‘Tis the season for peace on Earth, good will toward men, and gluttony that would make the Romans blush.
Many of us have resigned ourselves to packing on pounds during the festive season, but holiday weight gain is far from inevitable (even when Auntie Joan is giving you the stink eye for not taking seconds of her pie).
Follow these simple tips to stay svelte even when you’re surrounded by the season’s most seductive temptations.
Don’t Skip Breakfast
The jury’s out on whether it’s actually the most important meal of the day, but breakfast is key to successful weight management before a feast. Skipping meals in order to “save your appetite” for a debaucherous dinner can backfire by causing you to binge later on (hello, two extra slices of cake with dessert). Multiple studies have concluded that omitting breakfast encourages compensatory behaviour at lunch or dinner.
Take It Slow
Ease up on the gas, Speed Racer. As much as you want to shovel every delicious dish into your face posthaste, it pays to pace yourself. Research shows that the quicker you eat, the less time your brain has to register that you’re full, causing you to overeat long before your body has had a chance to realise it’s stuffed. Eating slowly, on the other hand, may help to maximise satiation and reduce calorie intake during meals.
After you’ve finished your first plate, hold off on a second helping for at least 20 minutes – the average time it takes for your brain to get the message that your stomach is full – before going for round two.
Use Smaller Plates
As our waistlines have expanded, so too have our plate sizes, and it’s causing an optical illusion that incites overeating. A large plate with empty space surrounding the food tricks your brain into assuming the serving contains less food than a smaller dish with no empty space – even if both plates contain exactly the same amount. In other words, it’s your eyes, not your stomach, that count calories. And they aren’t very good at addition.
Use the optical illusion to your advantage. Serve less healthy foods from smaller dishes to trick yourself into feeling satisfied with less, and serve healthful eats like fresh veggies on larger plates to encourage consumption.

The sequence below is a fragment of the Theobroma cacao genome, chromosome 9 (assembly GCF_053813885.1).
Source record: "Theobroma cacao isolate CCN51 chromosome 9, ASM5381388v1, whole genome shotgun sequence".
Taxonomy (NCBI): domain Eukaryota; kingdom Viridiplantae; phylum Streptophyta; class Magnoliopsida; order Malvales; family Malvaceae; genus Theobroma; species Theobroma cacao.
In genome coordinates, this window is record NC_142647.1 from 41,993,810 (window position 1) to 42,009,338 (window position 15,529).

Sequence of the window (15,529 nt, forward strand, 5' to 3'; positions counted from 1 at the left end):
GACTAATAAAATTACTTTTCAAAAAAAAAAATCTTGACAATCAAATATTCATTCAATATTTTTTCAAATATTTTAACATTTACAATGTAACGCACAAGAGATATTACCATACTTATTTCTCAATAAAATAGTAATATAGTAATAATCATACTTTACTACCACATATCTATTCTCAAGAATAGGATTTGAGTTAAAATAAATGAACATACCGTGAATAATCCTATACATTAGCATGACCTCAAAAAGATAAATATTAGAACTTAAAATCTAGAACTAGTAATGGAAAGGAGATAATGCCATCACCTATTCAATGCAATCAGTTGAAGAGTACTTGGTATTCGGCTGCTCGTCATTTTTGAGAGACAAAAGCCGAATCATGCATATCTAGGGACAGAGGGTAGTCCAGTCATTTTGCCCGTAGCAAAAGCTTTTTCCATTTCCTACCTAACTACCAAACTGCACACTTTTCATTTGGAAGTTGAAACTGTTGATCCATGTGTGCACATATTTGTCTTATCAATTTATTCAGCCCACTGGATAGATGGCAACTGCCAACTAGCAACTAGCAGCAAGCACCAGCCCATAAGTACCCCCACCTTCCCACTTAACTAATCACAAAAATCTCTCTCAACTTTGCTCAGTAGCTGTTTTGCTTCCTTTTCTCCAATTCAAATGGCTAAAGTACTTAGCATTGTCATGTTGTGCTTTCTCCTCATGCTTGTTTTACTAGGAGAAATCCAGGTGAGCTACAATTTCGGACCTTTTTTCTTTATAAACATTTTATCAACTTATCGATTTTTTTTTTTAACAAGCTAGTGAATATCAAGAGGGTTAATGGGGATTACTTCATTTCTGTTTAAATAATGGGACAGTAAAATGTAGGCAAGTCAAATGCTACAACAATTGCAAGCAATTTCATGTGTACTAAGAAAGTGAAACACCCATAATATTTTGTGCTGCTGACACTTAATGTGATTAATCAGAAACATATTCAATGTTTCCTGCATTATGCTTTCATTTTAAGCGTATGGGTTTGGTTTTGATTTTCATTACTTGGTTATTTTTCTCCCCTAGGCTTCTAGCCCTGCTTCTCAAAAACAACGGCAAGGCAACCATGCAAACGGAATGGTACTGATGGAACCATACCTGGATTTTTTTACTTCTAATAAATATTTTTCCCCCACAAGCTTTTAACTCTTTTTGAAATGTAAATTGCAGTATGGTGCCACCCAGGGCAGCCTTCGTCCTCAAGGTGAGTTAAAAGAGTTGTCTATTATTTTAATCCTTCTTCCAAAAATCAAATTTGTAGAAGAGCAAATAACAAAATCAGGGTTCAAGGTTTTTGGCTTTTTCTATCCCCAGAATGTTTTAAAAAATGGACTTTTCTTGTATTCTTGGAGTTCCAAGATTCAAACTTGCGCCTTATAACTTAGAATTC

Fill Up On Protein, Fiber And (Healthy) Fats
It’s not all bad news. There are some things you should eat more of if you’re trying to lose or maintain your weight. First up: protein. Diets high in protein are associated with greater satiety, and as an added bonus, are great for muscle growth. Next: fiber. Fill up on fiber-filled items like fruits, vegetables and legumes to stay fuller, longer. Lastly, remember that not all fats are bad fats. Healthy fats from things like avocados, nuts, and olive oil provide essential vitamins and also promote lasting feelings of satiation.
Turn A Blind Eye To Temptation
Out of sight really is out of mind, and science has the research to prove it. One study found that just having food in your field of vision makes you more likely to eat it. Face away from the feed to literally turn your back on temptation. Another study that examined eating as an automatic behaviour found that changing the environment is a better strategy for beating overconsumption than relying on human willpower. Leave food in the kitchen, out of sight and out of reach, rather than displaying it directly on the table.
Anyone who’s had a big night out knows the dangers of uncontrollable snacking once a buzz sets in (not to mention that alcohol adds heaps of unnecessary calories to your diet). To prevent caving to your cravings while imbibing, swap short and squat glasses for tall, thin ones. Research shows that people tend to pour a smaller volume of liquid into tall glasses than they do into short ones, meaning you’re likely to down less in a single sitting. Save the small and stocky glasses for water, which you should be guzzling to help you feel full.